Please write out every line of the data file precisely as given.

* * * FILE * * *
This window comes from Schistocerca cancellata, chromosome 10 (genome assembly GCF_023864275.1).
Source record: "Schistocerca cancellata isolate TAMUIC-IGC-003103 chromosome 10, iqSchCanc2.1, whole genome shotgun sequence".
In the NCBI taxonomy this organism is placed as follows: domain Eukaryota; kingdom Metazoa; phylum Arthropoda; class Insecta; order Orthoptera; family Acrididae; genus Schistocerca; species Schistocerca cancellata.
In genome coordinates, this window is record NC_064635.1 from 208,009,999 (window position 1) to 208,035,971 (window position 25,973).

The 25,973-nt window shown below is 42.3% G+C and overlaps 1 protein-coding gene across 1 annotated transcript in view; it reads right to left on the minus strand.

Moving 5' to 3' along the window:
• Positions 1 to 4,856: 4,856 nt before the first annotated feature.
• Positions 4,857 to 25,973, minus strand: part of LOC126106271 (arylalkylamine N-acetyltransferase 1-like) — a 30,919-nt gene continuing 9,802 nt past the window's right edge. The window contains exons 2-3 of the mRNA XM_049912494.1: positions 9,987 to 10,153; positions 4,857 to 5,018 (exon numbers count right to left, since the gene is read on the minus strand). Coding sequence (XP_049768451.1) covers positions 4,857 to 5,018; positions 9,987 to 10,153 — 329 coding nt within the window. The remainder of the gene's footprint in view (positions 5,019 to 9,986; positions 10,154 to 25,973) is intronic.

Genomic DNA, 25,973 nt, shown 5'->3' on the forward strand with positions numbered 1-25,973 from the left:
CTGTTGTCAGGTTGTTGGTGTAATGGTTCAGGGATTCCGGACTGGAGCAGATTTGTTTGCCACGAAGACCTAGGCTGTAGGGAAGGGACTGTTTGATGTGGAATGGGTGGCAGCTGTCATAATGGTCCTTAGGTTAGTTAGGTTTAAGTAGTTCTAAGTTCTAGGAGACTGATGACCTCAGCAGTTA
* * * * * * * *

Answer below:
This window comes from Schistocerca cancellata, chromosome 10 (genome assembly GCF_023864275.1).
Source record: "Schistocerca cancellata isolate TAMUIC-IGC-003103 chromosome 10, iqSchCanc2.1, whole genome shotgun sequence".
In the NCBI taxonomy this organism is placed as follows: domain Eukaryota; kingdom Metazoa; phylum Arthropoda; class Insecta; order Orthoptera; family Acrididae; genus Schistocerca; species Schistocerca cancellata.
In genome coordinates, this window is record NC_064635.1 from 208,009,999 (window position 1) to 208,035,971 (window position 25,973).

The 25,973-nt window shown below is 42.3% G+C and overlaps 1 protein-coding gene across 1 annotated transcript in view; it reads right to left on the minus strand.

Moving 5' to 3' along the window:
• Positions 1 to 4,856: 4,856 nt before the first annotated feature.
• Positions 4,857 to 25,973, minus strand: part of LOC126106271 (arylalkylamine N-acetyltransferase 1-like) — a 30,919-nt gene continuing 9,802 nt past the window's right edge. The window contains exons 2-3 of the mRNA XM_049912494.1: positions 9,987 to 10,153; positions 4,857 to 5,018 (exon numbers count right to left, since the gene is read on the minus strand). Coding sequence (XP_049768451.1) covers positions 4,857 to 5,018; positions 9,987 to 10,153 — 329 coding nt within the window. The remainder of the gene's footprint in view (positions 5,019 to 9,986; positions 10,154 to 25,973) is intronic.

Genomic DNA, 25,973 nt, shown 5'->3' on the forward strand with positions numbered 1-25,973 from the left:
CTGTTGTCAGGTTGTTGGTGTAATGGTTCAGGGATTCCGGACTGGAGCAGATTTGTTTGCCACGAAGACCTAGGCTGTAGGGAAGGGACTGTTTGATGTGGAATGGGTGGCAGCTGTCATAATGGTCCTTAGGTTAGTTAGGTTTAAGTAGTTCTAAGTTCTAGGAGACTGATGACCTCAGCAGTTA